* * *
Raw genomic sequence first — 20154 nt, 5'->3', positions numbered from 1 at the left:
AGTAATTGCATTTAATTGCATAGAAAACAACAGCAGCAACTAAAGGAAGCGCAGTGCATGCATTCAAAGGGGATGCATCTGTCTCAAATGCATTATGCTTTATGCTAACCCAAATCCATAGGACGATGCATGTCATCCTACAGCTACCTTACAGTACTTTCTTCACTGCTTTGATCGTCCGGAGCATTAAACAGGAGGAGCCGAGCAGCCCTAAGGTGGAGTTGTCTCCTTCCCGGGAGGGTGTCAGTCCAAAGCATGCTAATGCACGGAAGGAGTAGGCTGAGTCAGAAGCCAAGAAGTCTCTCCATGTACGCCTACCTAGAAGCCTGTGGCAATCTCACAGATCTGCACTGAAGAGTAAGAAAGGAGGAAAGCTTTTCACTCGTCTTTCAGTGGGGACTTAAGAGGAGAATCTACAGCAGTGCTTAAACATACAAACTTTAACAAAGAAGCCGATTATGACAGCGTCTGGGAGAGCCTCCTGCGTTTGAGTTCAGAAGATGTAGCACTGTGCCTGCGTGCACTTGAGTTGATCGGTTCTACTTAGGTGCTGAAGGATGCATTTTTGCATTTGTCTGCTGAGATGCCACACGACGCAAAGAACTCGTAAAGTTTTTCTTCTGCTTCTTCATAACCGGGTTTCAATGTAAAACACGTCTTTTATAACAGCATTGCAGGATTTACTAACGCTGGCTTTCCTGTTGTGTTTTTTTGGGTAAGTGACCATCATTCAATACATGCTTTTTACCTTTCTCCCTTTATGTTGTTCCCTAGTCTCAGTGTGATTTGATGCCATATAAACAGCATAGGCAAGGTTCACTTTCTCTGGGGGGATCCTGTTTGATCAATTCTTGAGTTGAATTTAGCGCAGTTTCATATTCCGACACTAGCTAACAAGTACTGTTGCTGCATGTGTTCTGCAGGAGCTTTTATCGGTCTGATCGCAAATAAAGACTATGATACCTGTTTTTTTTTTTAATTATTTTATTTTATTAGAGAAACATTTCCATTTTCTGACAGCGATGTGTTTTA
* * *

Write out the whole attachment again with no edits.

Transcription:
Raw genomic sequence first — 20154 nt, 5'->3', positions numbered from 1 at the left:
AGTAATTGCATTTAATTGCATAGAAAACAACAGCAGCAACTAAAGGAAGCGCAGTGCATGCATTCAAAGGGGATGCATCTGTCTCAAATGCATTATGCTTTATGCTAACCCAAATCCATAGGACGATGCATGTCATCCTACAGCTACCTTACAGTACTTTCTTCACTGCTTTGATCGTCCGGAGCATTAAACAGGAGGAGCCGAGCAGCCCTAAGGTGGAGTTGTCTCCTTCCCGGGAGGGTGTCAGTCCAAAGCATGCTAATGCACGGAAGGAGTAGGCTGAGTCAGAAGCCAAGAAGTCTCTCCATGTACGCCTACCTAGAAGCCTGTGGCAATCTCACAGATCTGCACTGAAGAGTAAGAAAGGAGGAAAGCTTTTCACTCGTCTTTCAGTGGGGACTTAAGAGGAGAATCTACAGCAGTGCTTAAACATACAAACTTTAACAAAGAAGCCGATTATGACAGCGTCTGGGAGAGCCTCCTGCGTTTGAGTTCAGAAGATGTAGCACTGTGCCTGCGTGCACTTGAGTTGATCGGTTCTACTTAGGTGCTGAAGGATGCATTTTTGCATTTGTCTGCTGAGATGCCACACGACGCAAAGAACTCGTAAAGTTTTTCTTCTGCTTCTTCATAACCGGGTTTCAATGTAAAACACGTCTTTTATAACAGCATTGCAGGATTTACTAACGCTGGCTTTCCTGTTGTGTTTTTTTGGGTAAGTGACCATCATTCAATACATGCTTTTTACCTTTCTCCCTTTATGTTGTTCCCTAGTCTCAGTGTGATTTGATGCCATATAAACAGCATAGGCAAGGTTCACTTTCTCTGGGGGGATCCTGTTTGATCAATTCTTGAGTTGAATTTAGCGCAGTTTCATATTCCGACACTAGCTAACAAGTACTGTTGCTGCATGTGTTCTGCAGGAGCTTTTATCGGTCTGATCGCAAATAAAGACTATGATACCTGTTTTTTTTTTTAATTATTTTATTTTATTAGAGAAACATTTCCATTTTCTGACAGCGATGTGTTTTA